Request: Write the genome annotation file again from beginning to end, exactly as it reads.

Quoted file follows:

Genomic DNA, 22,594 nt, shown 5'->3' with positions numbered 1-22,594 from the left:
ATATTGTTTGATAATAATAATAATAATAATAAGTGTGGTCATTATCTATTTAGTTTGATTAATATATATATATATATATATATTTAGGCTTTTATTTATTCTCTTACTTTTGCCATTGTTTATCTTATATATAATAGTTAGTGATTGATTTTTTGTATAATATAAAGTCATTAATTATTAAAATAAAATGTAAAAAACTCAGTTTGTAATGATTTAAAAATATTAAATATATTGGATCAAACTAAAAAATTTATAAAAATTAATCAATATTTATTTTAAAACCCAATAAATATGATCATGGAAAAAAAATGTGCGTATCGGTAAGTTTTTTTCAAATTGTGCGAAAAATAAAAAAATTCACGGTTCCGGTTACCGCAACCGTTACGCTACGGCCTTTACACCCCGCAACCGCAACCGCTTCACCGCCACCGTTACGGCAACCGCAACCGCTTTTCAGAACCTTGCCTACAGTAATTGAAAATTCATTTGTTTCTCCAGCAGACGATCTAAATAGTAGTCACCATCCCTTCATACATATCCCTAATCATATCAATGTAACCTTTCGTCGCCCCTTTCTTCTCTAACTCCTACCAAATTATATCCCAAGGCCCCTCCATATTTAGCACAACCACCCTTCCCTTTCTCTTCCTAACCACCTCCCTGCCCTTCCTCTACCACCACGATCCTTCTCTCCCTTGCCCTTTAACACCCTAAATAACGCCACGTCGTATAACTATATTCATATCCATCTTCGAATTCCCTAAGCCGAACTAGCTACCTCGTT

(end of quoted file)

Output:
Genomic DNA, 22,594 nt, shown 5'->3' with positions numbered 1-22,594 from the left:
ATATTGTTTGATAATAATAATAATAATAATAAGTGTGGTCATTATCTATTTAGTTTGATTAATATATATATATATATATATATTTAGGCTTTTATTTATTCTCTTACTTTTGCCATTGTTTATCTTATATATAATAGTTAGTGATTGATTTTTTGTATAATATAAAGTCATTAATTATTAAAATAAAATGTAAAAAACTCAGTTTGTAATGATTTAAAAATATTAAATATATTGGATCAAACTAAAAAATTTATAAAAATTAATCAATATTTATTTTAAAACCCAATAAATATGATCATGGAAAAAAAATGTGCGTATCGGTAAGTTTTTTTCAAATTGTGCGAAAAATAAAAAAATTCACGGTTCCGGTTACCGCAACCGTTACGCTACGGCCTTTACACCCCGCAACCGCAACCGCTTCACCGCCACCGTTACGGCAACCGCAACCGCTTTTCAGAACCTTGCCTACAGTAATTGAAAATTCATTTGTTTCTCCAGCAGACGATCTAAATAGTAGTCACCATCCCTTCATACATATCCCTAATCATATCAATGTAACCTTTCGTCGCCCCTTTCTTCTCTAACTCCTACCAAATTATATCCCAAGGCCCCTCCATATTTAGCACAACCACCCTTCCCTTTCTCTTCCTAACCACCTCCCTGCCCTTCCTCTACCACCACGATCCTTCTCTCCCTTGCCCTTTAACACCCTAAATAACGCCACGTCGTATAACTATATTCATATCCATCTTCGAATTCCCTAAGCCGAACTAGCTACCTCGTT